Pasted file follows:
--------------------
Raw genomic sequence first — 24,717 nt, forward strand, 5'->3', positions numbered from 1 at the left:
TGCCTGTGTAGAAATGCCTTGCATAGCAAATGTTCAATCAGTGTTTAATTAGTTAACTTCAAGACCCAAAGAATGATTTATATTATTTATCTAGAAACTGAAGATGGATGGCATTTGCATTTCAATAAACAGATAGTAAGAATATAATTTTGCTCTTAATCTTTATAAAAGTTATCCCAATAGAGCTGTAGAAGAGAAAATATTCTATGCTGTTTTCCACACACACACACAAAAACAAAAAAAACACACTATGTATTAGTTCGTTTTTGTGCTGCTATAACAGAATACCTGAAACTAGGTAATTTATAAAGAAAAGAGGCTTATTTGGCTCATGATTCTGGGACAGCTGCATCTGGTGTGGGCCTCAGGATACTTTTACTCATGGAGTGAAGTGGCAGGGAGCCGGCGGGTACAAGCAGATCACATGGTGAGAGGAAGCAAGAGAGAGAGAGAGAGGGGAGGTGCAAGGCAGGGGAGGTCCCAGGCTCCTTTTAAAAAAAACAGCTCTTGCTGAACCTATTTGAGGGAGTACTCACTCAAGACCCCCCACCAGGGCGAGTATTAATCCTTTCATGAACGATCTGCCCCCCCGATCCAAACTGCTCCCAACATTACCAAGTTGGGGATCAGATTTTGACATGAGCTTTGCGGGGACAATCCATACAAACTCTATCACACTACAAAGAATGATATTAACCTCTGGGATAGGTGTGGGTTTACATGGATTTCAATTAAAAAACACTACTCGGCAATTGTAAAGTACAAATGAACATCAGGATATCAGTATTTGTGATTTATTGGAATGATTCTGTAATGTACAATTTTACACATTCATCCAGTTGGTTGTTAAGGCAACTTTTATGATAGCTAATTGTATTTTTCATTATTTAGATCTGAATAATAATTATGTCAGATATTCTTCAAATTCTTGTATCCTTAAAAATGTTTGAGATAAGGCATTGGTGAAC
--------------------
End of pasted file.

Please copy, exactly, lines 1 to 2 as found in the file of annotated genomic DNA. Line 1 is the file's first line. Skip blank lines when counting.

Raw genomic sequence first — 24,717 nt, forward strand, 5'->3', positions numbered from 1 at the left:
TGCCTGTGTAGAAATGCCTTGCATAGCAAATGTTCAATCAGTGTTTAATTAGTTAACTTCAAGACCCAAAGAATGATTTATATTATTTATCTAGAAACTGAAGATGGATGGCATTTGCATTTCAATAAACAGATAGTAAGAATATAATTTTGCTCTTAATCTTTATAAAAGTTATCCCAATAGAGCTGTAGAAGAGAAAATATTCTATGCTGTTTTCCACACACACACACAAAAACAAAAAAAACACACTATGTATTAGTTCGTTTTTGTGCTGCTATAACAGAATACCTGAAACTAGGTAATTTATAAAGAAAAGAGGCTTATTTGGCTCATGATTCTGGGACAGCTGCATCTGGTGTGGGCCTCAGGATACTTTTACTCATGGAGTGAAGTGGCAGGGAGCCGGCGGGTACAAGCAGATCACATGGTGAGAGGAAGCAAGAGAGAGAGAGAGAGGGGAGGTGCAAGGCAGGGGAGGTCCCAGGCTCCTTTTAAAAAAAACAGCTCTTGCTGAACCTATTTGAGGGAGTACTCACTCAAGACCCCCCACCAGGGCGAGTATTAATCCTTTCATGAACGATCTGCCCCCCCGATCCAAACTGCTCCCAACATTACCAAGTTGGGGATCAGATTTTGACATGAGCTTTGCGGGGACAATCCATACAAACTCTATCACACTACAAAGAATGATATTAACCTCTGGGATAGGTGTGGGTTTACATGGATTTCAATTAAAAAACACTACTCGGCAATTGTAAAGTACAAATGAACATCAGGATATCAGTATTTGTGATTTATTGGAATGATTCTGTAATGTACAATTTTACACATTCATCCAGTTGGTTGTTAAGGCAACTTTTATGATAGCTAATTGTATTTTTCATTATTTAGATCTGAATAATAATTATGTCAGATATTCTTCAAATTCTTGTATCCTTAAAAATGTTTGAGATAAGGCATTGGTGAAC